EEI data must be filed online through the Automated Export System (AES) for any export valued at more than $2,500. The EEI data includes information about the exporter and the receiving importer of the goods, the items being shipped, the value, and the related commodity code. In addition, you will need to identify the country of ultimate destination, the U.S. point of origin, and the departure date. The freight forwarder that facilitates the movement of the shipment will assist or file the EEI on behalf of the exporter. Shipments to Canada do not require an EEI except in cases where an export license is required. The U.S. Census Bureau uses this data to compile trade statistics.
Some purchasers and countries require an inspection certification to attest to the specifications of the goods shipped. A third party, often an independent testing organization, carries out the inspection.
This is one of the most important documents an exporter can have, given the risk inherent in export activities. There are many things that can go wrong when shipping goods abroad, and a certificate of insurance is an assurance that loss or damage to cargo during shipping will be covered.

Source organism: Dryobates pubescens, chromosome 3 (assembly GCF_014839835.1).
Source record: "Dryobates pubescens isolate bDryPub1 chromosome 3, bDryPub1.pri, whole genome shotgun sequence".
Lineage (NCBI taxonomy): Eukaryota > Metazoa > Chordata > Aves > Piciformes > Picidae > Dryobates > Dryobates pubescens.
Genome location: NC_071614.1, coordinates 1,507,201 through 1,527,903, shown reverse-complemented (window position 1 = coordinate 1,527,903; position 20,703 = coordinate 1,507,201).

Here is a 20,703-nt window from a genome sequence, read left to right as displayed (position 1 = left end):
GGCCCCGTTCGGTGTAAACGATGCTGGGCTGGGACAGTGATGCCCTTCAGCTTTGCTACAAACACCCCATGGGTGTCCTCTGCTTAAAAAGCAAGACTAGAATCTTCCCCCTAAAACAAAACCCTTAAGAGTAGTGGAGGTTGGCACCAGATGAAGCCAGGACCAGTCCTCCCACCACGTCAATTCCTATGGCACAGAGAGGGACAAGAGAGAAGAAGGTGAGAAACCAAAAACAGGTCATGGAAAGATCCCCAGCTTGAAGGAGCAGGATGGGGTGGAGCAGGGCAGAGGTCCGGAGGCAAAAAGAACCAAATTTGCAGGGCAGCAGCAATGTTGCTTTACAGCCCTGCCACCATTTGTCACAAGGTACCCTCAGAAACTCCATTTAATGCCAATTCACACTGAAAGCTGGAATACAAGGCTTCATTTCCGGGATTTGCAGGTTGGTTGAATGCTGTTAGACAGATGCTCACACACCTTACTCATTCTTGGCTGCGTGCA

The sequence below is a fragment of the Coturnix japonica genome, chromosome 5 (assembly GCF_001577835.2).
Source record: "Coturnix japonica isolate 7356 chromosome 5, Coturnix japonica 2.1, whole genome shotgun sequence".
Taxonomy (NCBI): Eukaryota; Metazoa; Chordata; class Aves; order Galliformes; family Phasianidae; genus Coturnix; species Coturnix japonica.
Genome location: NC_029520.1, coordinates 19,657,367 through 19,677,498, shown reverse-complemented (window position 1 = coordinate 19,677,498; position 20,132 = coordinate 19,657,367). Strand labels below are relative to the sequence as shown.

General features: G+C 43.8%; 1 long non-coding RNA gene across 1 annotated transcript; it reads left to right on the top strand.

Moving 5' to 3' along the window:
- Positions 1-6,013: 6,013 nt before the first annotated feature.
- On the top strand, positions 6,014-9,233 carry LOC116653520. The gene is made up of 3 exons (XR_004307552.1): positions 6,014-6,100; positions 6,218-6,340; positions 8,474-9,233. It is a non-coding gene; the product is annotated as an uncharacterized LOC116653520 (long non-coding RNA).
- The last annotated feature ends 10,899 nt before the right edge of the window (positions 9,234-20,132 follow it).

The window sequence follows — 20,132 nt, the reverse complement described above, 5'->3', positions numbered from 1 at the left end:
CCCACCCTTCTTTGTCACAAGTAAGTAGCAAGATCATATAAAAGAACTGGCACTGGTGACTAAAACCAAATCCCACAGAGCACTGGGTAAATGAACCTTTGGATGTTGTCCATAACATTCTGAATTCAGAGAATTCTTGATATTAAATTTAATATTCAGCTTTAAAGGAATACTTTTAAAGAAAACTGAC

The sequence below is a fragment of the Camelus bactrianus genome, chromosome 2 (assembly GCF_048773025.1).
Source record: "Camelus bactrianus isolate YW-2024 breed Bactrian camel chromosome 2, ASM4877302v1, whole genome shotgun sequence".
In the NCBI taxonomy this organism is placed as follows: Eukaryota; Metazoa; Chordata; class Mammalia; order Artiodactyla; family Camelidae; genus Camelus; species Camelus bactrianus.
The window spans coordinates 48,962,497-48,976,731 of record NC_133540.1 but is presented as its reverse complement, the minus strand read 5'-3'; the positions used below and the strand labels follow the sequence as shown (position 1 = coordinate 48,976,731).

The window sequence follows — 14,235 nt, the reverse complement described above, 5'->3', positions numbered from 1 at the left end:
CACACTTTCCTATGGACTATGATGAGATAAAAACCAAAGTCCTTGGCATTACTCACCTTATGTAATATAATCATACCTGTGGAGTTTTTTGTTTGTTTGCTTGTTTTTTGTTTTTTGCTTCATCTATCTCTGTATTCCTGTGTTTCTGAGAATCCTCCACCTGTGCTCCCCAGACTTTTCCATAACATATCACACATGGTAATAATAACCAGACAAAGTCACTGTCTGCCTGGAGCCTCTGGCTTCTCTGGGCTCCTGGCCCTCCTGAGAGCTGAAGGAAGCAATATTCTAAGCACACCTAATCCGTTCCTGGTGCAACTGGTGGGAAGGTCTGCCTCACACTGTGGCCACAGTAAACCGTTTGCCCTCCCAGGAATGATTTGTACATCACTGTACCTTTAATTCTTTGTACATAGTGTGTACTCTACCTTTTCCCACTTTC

When it comes to the export business, it’s vital to pay attention to detail at every point in the process. Everyone involved, from your own company employees to your shipping partners, should take meticulous care in preparing the documentation necessary for international shipments. This way, you’re much less likely to find your shipments trapped in customs limbo halfway around the world, fall victim to onerous penalties or fines, or face the ire of an unhappy international customer. For more on the topic, click to view our export readiness assessment.
A version of this article was originally published on March 29, 2017.
Photo: Getty Images